I accept, as the noble Lord, Lord Hutchinson, reminded us, that there is a strong case in principle for an unqualified right of access to legal advice. Such rights do exist in many other Western countries and many bodies which gave evidence to the Royal Commission argued for such an unqualified right. Their arguments, like those of the noble Lord, carry great weight. But, of course, the Royal Commission did not feel able to accept those arguments because they feared the practical consequences for the investigation of serious crime that we fear. Clause 57 basically gives effect to the Commission's recommendations; namely, that while there should be a statutory right of access to legal advice, the existing wide discretion to delay access to legal advice should be retained, even if more strictly regulated and narrowed, and should be placed on a statutory basis. That is what is in the Bill.

Let there be no misunderstanding on one important point. The only reason for delaying access to a legal adviser is the risk that he would, either intentionally or inadvertently, convey information to confederates still at large which would undercut the investigation in progress. It is these considerations which lie behind subsections (5) to (9) of Clause 57. What a suspect's legal adviser says to him can never be a ground for delaying a consultation between them. Delay can be authorised only on the basis of what the legal adviser might then do once the consultation has been completed. Indeed, Annex B to the code makes it quite clear that access to a solicitor may not be delayed because he may advise the person not to answer questions. So the provisions in Clause 57 enabling the police to delay such consultations are not concerned with any anxiety arising from the giving of legal advice: they are simply a special case of the provision in Clause 55, enabling the police to hold a suspect temporarily incommunicado.

The arguments are all set out very clearly in paragraphs 86 to 93 of Chapter 4 of the Commission's report, and I do not wish to add much to them. The Commission inferred that solicitors might, on occasion, knowingly alert criminals to the fact that there was a police inquiry and so assist them to escape justice. Whether or not that is the case is for your Lordships and for the Commission, but I must stress that the existence of dishonest solicitors is no part of my case. Even if all solicitors are of unquestionable honesty, there is still the need for a provision under which access to legal advice can be delayed. The reason is that damage can be done by accident and unwittingly as well as by design. If a suspect asks a solicitor to pass on some innocent-sounding message to his wife or a friend, the solicitor may, quite innocently, by so doing cause stolen property to be concealed or accomplices to evade capture. Yes, I will give way. I was about to anticipate the noble Lord: but—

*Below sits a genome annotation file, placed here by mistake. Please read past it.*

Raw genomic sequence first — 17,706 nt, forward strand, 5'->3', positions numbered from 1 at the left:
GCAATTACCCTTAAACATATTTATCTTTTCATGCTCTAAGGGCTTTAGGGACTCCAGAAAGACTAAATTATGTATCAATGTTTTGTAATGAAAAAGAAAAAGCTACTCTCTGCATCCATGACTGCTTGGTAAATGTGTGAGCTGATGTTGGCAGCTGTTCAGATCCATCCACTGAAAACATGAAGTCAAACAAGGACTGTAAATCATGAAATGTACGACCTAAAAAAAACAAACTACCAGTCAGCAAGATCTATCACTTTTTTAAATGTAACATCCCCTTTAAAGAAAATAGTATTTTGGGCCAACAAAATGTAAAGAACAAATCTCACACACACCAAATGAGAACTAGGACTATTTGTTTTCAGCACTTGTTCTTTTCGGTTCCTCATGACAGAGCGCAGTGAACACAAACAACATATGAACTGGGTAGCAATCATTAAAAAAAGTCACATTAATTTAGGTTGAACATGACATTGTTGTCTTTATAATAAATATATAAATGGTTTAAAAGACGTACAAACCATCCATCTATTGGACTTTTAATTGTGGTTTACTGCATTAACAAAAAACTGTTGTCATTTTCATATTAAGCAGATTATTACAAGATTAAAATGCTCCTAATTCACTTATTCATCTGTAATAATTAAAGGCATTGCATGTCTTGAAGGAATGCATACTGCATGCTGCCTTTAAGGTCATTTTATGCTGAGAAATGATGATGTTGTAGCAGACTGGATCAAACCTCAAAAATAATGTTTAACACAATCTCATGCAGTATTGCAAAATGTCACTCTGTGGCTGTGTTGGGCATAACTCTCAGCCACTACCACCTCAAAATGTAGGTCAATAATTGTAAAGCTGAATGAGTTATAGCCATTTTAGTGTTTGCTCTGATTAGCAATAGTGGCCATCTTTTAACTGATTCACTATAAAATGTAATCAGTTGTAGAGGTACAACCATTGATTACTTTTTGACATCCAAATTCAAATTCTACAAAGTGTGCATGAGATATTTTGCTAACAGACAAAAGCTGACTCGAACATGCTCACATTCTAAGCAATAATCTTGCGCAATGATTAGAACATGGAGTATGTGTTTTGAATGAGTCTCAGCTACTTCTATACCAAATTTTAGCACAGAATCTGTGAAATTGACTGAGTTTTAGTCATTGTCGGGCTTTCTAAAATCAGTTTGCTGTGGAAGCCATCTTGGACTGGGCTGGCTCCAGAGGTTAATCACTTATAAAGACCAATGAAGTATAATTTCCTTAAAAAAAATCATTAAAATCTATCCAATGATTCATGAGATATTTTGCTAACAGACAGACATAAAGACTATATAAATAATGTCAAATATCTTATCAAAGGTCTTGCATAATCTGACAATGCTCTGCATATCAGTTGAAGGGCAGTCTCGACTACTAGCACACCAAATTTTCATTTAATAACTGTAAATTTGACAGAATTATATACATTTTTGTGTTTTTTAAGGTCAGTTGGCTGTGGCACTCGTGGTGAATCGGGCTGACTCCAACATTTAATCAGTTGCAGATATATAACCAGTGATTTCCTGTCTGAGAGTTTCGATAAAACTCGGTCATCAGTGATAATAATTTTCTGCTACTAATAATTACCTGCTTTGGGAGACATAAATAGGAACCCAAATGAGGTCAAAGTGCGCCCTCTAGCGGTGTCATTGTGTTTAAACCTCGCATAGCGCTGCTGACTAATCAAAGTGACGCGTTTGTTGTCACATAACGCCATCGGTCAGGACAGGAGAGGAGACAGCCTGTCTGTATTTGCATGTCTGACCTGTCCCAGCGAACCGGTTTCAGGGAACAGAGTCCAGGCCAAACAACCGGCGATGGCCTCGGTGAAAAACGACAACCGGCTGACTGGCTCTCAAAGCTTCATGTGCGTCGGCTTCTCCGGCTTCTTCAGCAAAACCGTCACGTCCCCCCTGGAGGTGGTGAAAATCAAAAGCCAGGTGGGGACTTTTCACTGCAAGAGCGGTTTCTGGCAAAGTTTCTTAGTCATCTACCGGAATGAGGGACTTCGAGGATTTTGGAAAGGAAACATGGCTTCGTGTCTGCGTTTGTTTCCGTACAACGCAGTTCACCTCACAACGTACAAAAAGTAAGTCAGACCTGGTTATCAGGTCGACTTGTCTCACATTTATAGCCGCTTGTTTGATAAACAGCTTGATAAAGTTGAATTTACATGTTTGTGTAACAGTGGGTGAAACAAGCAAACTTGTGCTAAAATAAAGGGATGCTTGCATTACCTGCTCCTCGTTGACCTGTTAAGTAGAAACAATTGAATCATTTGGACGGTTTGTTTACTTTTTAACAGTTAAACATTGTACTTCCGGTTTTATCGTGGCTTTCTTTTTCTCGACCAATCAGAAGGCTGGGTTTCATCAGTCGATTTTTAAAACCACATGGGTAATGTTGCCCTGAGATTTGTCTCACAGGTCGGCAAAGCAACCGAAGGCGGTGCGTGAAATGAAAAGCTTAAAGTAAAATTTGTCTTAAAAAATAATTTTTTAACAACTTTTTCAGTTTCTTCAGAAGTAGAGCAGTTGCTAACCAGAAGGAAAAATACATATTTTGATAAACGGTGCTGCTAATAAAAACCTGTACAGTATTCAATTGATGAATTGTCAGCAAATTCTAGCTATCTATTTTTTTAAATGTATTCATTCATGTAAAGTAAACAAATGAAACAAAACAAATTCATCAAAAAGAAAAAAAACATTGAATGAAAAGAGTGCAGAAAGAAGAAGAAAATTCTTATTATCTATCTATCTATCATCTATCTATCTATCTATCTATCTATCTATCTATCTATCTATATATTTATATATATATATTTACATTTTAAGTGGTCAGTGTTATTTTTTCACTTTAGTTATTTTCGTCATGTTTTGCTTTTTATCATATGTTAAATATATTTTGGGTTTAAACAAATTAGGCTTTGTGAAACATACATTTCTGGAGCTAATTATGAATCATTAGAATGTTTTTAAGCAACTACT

Lord Foot

My Lords, I am grateful to the noble Lord. Would he consider this? If, under our proposals in Amendment No. 115A, the suspect in the police station asks for a solicitor to be sent for, and if the solicitor then turns up and the police officer in charge of the matter—it would be a superintendent under the Bill and an inspector under our amendment—then says to the solicitor, "I don't want you to inform anybody that this man is under arrest, and the reason I don't want you to do that is because", whatever it may be, the solicitor is then apprised of the fact that he must not communicate with the wife and—

Lord Elton

My Lords, will the noble Lord forgive me? I have taken his point. I think the rules of order at Report stage allow him only to ask a question. I think I have got the question he is asking, and the question he is asking (or, at least, the question which I shall convert it into) is: will the police inspector in this case (who is junior to the superintendent) in fact know the way in which the information which he does not want to get out of the police station will inadvertently get out? The first thing is that it may already be too late when the solicitor gets to the police station. The fact that a solicitor has been asked to come and attend to a particular client will be known to his staff, and if it is known to other people as a result of a purely chance conversation that a particular criminal is in the police station and is being helped by the solicitor, then there is nothing in Amendment No. 115A—it does not mention the solicitor's secretary or his clerk—to prevent the information getting out in that way.